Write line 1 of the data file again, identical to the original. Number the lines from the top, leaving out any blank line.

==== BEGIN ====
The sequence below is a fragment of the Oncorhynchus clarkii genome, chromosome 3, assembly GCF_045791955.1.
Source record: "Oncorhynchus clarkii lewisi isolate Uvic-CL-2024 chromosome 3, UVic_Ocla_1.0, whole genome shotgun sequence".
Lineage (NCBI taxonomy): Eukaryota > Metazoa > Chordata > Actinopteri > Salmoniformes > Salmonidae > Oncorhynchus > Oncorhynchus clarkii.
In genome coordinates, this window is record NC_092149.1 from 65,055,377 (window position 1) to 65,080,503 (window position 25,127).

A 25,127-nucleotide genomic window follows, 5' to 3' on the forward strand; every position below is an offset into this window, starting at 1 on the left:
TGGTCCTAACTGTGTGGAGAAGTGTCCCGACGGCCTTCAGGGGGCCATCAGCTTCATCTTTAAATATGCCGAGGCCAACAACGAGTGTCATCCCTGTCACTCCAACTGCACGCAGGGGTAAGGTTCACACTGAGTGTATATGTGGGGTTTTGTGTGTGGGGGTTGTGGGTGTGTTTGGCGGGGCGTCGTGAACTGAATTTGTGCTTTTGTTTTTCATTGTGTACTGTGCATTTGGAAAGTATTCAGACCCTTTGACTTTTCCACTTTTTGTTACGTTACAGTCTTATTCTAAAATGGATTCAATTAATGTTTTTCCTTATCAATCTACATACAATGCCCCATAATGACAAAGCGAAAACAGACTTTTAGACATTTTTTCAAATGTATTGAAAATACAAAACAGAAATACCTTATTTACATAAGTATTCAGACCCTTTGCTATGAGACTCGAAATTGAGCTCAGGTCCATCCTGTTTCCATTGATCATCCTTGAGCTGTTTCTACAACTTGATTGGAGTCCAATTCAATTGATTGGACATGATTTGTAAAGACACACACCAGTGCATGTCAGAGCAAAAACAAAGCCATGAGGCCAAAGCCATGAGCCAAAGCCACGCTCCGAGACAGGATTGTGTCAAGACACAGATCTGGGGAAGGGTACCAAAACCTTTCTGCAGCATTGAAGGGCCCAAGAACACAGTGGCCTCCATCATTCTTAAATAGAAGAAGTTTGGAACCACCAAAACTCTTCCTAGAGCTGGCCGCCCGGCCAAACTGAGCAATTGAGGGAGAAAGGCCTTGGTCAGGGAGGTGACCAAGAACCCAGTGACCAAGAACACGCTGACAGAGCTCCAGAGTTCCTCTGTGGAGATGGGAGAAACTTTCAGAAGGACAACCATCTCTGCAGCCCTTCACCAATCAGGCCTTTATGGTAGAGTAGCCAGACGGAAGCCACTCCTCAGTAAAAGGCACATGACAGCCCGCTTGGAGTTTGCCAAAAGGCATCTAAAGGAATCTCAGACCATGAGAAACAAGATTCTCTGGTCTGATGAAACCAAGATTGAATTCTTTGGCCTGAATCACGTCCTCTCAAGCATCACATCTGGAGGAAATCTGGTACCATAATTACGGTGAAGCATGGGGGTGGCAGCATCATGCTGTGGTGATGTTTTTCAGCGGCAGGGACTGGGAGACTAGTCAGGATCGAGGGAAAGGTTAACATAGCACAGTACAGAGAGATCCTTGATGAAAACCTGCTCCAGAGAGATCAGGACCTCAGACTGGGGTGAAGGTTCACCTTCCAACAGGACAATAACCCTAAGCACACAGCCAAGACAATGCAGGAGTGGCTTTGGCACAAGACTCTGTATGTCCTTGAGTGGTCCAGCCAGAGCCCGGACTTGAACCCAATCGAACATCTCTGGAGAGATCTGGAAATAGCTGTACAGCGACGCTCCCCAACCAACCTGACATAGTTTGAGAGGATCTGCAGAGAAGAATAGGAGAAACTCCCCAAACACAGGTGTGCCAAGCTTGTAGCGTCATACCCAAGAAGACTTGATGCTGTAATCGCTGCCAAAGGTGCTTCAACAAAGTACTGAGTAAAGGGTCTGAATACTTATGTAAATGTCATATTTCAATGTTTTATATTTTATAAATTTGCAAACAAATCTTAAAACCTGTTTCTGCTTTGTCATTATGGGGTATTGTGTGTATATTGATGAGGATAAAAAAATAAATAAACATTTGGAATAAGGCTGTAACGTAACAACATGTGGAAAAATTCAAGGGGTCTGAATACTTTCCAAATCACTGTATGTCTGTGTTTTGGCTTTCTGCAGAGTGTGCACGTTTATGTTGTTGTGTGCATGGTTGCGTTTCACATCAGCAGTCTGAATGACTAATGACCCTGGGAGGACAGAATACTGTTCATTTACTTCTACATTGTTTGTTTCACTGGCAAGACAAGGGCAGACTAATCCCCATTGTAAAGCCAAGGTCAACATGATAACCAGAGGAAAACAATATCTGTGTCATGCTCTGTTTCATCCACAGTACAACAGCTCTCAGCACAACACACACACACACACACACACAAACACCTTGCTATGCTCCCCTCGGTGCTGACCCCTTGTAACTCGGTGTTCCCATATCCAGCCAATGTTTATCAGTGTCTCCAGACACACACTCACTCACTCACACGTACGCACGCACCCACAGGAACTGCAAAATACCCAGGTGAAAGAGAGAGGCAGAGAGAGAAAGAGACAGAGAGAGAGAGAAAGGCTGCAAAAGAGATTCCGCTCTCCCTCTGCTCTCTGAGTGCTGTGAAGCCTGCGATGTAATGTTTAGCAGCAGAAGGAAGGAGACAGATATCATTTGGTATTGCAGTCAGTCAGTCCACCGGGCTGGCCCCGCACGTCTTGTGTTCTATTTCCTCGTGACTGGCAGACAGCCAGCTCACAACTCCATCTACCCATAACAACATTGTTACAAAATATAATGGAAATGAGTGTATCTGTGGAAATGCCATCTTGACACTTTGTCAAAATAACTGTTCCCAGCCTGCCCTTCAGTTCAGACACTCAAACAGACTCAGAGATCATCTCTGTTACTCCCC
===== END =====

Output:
The sequence below is a fragment of the Oncorhynchus clarkii genome, chromosome 3, assembly GCF_045791955.1.